Identification of biomarkers for monitoring efficacy of neoadjuvant chemotherapy in breast cancer patients is of utmost importance in individual tailoring of treatment and save from toxicity due to non-effective drugs. We hypothesized that methylation of circulating tumor-specific DNA may reflect changes in tumor burden in response to chemotherapy and help stratify responders from non-responders. The aim of this study was to evaluate the potential of methylation changes in circulating DNA to monitor treatment response of breast cancer patients. Six consecutive sera samples collected from 30 breast cancer patients undergoing neoadjuvant chemotherapy were analyzed for methylation status of a panel of five genes namely, BRCA1, MGMT, GSTP1, Stratifin, and MDR1. Among these five genes, BRCA1 methylation frequency was different among responders and non-responders groups. The correlation coefficients between total gene methylation with initial chemotherapy and tumor volume reduction were R(2) = 0.8 and R(2) = 0.05 in the responders and non-responders groups, respectively. Our findings warrant further development of this approach for monitoring response in patients undergoing neoadjuvant chemotherapy.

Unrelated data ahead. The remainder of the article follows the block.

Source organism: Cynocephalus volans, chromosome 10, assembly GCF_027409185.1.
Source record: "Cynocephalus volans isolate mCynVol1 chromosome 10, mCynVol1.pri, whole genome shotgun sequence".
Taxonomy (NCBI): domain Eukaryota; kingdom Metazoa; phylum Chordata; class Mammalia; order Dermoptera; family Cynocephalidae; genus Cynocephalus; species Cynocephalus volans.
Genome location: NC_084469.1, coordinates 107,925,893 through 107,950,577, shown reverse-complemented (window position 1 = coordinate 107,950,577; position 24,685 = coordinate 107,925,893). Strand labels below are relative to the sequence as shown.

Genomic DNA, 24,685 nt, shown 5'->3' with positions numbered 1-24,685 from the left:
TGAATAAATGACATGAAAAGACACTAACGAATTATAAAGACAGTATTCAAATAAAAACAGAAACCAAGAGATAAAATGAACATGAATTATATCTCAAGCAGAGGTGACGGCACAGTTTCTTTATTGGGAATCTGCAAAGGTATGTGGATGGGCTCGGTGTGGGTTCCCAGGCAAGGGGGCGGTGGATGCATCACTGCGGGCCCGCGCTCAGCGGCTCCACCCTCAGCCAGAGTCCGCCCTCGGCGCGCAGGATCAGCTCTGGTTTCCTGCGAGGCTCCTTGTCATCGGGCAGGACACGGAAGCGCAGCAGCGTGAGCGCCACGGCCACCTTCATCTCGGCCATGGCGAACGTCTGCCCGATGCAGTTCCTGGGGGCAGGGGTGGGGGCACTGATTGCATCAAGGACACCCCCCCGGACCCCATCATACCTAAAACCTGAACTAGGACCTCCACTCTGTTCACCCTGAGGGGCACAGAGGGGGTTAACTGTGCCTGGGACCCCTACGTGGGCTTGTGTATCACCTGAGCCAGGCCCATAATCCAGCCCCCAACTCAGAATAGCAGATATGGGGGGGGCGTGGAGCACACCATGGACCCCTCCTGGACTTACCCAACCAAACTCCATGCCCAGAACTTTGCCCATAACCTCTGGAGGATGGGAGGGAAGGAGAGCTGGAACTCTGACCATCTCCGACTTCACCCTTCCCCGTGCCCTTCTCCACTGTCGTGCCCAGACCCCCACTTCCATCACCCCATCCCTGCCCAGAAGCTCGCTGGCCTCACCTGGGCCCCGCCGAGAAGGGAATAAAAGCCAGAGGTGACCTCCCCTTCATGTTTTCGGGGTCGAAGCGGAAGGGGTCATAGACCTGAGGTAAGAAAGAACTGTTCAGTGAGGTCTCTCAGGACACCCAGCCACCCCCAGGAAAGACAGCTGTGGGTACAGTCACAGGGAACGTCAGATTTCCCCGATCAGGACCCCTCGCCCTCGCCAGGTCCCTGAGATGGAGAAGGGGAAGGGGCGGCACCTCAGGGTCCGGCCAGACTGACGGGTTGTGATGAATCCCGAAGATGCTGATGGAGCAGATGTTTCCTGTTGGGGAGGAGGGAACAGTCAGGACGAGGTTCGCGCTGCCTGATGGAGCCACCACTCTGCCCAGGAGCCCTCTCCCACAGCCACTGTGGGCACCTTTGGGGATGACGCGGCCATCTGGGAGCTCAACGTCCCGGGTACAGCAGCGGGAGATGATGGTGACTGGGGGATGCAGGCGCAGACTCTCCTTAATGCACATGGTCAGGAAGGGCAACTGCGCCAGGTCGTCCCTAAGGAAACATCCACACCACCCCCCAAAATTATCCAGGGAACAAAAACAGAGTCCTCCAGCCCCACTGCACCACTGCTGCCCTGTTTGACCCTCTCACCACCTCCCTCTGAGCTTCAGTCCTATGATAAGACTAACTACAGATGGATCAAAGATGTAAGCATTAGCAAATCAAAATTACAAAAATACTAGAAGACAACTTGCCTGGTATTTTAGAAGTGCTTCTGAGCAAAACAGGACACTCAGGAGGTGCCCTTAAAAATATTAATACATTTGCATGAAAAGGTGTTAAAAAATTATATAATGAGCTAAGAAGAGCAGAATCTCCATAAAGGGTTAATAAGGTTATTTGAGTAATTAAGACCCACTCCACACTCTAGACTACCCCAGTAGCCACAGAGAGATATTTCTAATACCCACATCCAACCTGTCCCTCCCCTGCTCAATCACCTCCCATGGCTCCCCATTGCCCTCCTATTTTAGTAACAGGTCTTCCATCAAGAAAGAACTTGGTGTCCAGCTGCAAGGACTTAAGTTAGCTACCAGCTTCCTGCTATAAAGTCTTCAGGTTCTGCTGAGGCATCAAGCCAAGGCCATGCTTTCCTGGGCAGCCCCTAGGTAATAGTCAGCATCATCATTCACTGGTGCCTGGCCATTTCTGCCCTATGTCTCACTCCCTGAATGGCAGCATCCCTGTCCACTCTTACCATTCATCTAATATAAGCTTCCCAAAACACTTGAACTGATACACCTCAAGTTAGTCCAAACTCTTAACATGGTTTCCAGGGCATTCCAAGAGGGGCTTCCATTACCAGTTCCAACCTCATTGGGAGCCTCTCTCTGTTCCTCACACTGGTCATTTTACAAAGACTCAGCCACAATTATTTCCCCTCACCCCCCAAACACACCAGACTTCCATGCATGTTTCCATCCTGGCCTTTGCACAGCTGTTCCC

|Original language||English (US)|
|Number of pages||7|
|Journal||Tumour biology : the journal of the International Society for Oncodevelopmental Biology and Medicine|
|State||Published - Dec 2012|
ASJC Scopus subject areas
- Cancer Research